Coughlin vs. Parcells: Who's The King Of NY?
By the time New York Giants head coach Tom Coughlin raised the Lombardi Trophy high into the air inside Lucas Oil Stadium in Indianapolis on the night of February 5, 2012, the debate had already begun. That debate, of course, is the one that will really begin to gather some steam once Coughlin decides to hang 'em up for good.
The debate about who is the greatest coach in Giants history: Tom Coughlin or Bill Parcells.
The way I see it, the debate doesn't even need to exist. I mean, not everything needs to be contested, does it? But I already know the answer to that: these days, everything does need to be debated. So even though both Coughlin and Parcells have left indelible marks of greatness on this storied franchise, at the end of the day, all anyone wants to know is who was the best?
Now I may be in the minority here, and a lot of old-school Giants fans may disagree with me (I'm fine with that and, in fact, I fully expect it), but the answer to that question is Tom Coughlin.
At first glance (and when I say first glance, I mean their coaching records, because that's all that's ever visible on the surface of debates like these), it's hard for the two to be any more similar. Parcells was head coach of the Giants for eight seasons (1983-1990). His record was 77-49-1 (.611 winning percentage) with five playoff appearances, four division titles and two Super Bowl titles. Coughlin has been head coach of the Giants for nine seasons now (since 2004). His record is 83-61 (.576 winning percentage) with five playoff appearances, three division titles and two Super Bowl titles. See? Those numbers are pretty close. How about this: both coaches have identical records (8-3) in the playoffs as well.
Of course the similarities between the two are always going to be there. Not just in their coaching records with the Giants, but in their coaching styles as well. After all, Coughlin was a disciple of Parcells, a graduate from the old Bill Parcells School of NFL Coaching. Coughlin was the Giants Wide Receivers coach from 1988-1990, and was a part of the team that upset the Buffalo Bills in Super Bowl XXV. So he knew a thing or two about winning in New York even before he was handed the reins 14 years later.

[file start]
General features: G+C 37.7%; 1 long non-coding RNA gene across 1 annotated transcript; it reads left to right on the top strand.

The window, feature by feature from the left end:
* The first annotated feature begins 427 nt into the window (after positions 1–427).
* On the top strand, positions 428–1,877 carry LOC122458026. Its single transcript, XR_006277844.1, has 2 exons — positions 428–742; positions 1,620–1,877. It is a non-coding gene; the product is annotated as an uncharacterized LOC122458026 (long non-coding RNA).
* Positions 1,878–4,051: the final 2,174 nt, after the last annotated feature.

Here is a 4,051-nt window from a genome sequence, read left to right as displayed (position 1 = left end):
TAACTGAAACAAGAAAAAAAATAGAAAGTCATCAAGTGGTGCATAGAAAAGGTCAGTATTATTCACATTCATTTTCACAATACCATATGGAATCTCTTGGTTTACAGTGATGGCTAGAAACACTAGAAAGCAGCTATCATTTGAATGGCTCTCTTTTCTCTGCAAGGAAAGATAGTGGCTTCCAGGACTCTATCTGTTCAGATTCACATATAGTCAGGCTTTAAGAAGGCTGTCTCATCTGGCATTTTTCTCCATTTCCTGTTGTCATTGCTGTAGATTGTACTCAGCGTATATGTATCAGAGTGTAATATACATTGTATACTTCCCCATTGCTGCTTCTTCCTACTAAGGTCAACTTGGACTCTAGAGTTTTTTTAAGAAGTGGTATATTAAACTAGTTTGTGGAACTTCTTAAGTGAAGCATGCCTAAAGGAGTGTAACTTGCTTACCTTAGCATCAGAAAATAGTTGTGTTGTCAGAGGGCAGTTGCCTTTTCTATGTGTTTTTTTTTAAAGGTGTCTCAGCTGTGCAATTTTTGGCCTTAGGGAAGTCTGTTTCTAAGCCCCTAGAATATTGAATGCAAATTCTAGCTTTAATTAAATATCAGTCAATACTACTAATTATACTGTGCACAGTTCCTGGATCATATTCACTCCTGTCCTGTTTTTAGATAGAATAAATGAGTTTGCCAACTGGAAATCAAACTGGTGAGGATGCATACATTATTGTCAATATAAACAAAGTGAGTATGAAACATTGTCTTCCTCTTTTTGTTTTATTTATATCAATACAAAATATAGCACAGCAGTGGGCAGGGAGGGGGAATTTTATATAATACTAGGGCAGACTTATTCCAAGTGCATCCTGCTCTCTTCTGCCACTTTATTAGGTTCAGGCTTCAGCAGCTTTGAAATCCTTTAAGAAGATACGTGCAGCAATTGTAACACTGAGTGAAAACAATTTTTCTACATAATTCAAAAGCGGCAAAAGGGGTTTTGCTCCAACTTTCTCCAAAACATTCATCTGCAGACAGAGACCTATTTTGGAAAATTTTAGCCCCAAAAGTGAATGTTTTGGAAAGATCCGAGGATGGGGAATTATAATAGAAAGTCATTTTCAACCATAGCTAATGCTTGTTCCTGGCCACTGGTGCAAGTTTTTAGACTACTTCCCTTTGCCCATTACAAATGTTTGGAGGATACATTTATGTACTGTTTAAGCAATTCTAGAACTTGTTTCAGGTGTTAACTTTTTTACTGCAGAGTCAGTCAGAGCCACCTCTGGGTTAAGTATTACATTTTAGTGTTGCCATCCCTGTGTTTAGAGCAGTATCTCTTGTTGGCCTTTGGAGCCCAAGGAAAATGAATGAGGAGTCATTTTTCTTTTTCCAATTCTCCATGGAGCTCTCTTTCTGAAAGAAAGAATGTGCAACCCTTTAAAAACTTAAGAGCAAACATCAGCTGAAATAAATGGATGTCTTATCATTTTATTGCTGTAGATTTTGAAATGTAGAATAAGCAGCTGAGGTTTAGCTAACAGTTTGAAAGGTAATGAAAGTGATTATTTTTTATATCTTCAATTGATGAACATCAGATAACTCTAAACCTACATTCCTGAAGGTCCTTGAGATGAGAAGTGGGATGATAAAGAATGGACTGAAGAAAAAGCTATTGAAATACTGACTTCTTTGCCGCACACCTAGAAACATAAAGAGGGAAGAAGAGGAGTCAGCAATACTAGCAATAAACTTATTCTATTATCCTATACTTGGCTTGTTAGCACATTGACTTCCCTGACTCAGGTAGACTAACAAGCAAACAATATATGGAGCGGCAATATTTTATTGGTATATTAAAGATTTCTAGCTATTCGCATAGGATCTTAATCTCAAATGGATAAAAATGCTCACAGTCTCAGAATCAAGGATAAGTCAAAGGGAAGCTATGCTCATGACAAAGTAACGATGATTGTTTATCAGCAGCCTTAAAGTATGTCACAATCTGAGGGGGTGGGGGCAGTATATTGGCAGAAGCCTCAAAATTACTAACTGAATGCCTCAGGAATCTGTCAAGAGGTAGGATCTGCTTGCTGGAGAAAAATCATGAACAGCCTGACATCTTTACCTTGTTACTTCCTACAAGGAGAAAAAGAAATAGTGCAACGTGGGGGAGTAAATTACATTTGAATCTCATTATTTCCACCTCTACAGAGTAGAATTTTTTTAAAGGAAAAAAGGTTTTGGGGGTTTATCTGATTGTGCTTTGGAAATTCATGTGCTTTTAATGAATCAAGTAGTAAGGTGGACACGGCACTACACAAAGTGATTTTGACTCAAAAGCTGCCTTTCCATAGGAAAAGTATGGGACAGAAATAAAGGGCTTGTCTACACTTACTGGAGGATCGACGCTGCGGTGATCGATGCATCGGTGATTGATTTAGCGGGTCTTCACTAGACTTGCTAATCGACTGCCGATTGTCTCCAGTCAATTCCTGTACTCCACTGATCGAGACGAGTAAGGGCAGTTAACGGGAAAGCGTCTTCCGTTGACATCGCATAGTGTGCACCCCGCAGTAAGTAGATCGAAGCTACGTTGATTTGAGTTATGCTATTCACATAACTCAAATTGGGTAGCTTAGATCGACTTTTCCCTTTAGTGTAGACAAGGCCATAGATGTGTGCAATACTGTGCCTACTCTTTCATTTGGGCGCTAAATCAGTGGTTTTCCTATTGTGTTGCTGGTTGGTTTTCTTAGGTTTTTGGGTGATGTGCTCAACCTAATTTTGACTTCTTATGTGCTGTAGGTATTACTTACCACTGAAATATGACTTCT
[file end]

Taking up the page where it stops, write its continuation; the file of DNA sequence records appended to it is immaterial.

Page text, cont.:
Where they differ in their success is what sets them apart. Bill Parcells won two Super Bowl titles with two teams that were arguably two of the most dominant teams of the decade. The 1986 Super Bowl team finished the regular season with a 14-2 record, and the 1990 Super Bowl team was 13-3. Both of those teams had dominant defenses that could shut down anyone who stepped on a football field, including the likes of Joe Montana, John Elway and Jim Kelly.
On the other hand, Tom Coughlin won two Super Bowls with teams that were not dominant by any stretch of the imagination. In both 2007 and 2011, the team barely squeaked into the playoffs, and they were underdogs in six of those eight playoff games. While the defense of both of Coughlin's Super Bowl teams stepped up considerably in the postseason and was a major part of those title runs, they were by no means considered one of the more dominant defenses in the league. Although the Giants ran through the 1990 playoffs and won the Super Bowl without Phil Simms, Coughlin's two Super Bowl teams had absolutely zero Super Bowl expectations entering the playoffs. You can make the case that every Giants playoff win in the Coughlin era was more improbable than the one before it.
What really sets Coughlin apart from Parcells though is how the New York media handled each coach in the early part of their respective careers. Coughlin caught a lot of heat for the better part of the first half of his tenure with the Giants, and had players openly talking to the media about their discontent with the way Coughlin handled the team. Players like Tiki Barber and even Michael Strahan were in a constant tug-of-war with Coughlin, and the city was just about ready to run him out of town about halfway through the 2007 season.
Then something happened.
Instead of shrinking away from the harsh pressure of coaching in the biggest media market in sports like so many have had before him, he completely transformed himself and his coaching style. Suddenly, the atmosphere and whole culture of the team had changed and the bitterness in the locker room all but disappeared. Then the winning began soon after.
Bill Parcells never faced the kind of adversity that Coughlin faced, and he certainly never had to change any part of his coaching philosophy. Coughlin adjusted and adapted on the fly, and those adjustments won him and his team two Super Bowl titles in five years. To change the opinion of the notoriously rigid, demanding New York sports media and fanbase and go from being vilified to victorious is no easy feat, and nobody knows that better than Tom Coughlin. For that reason, he's accomplished more in his tenure with New York than Bill Parcells — although by the narrowest of margins.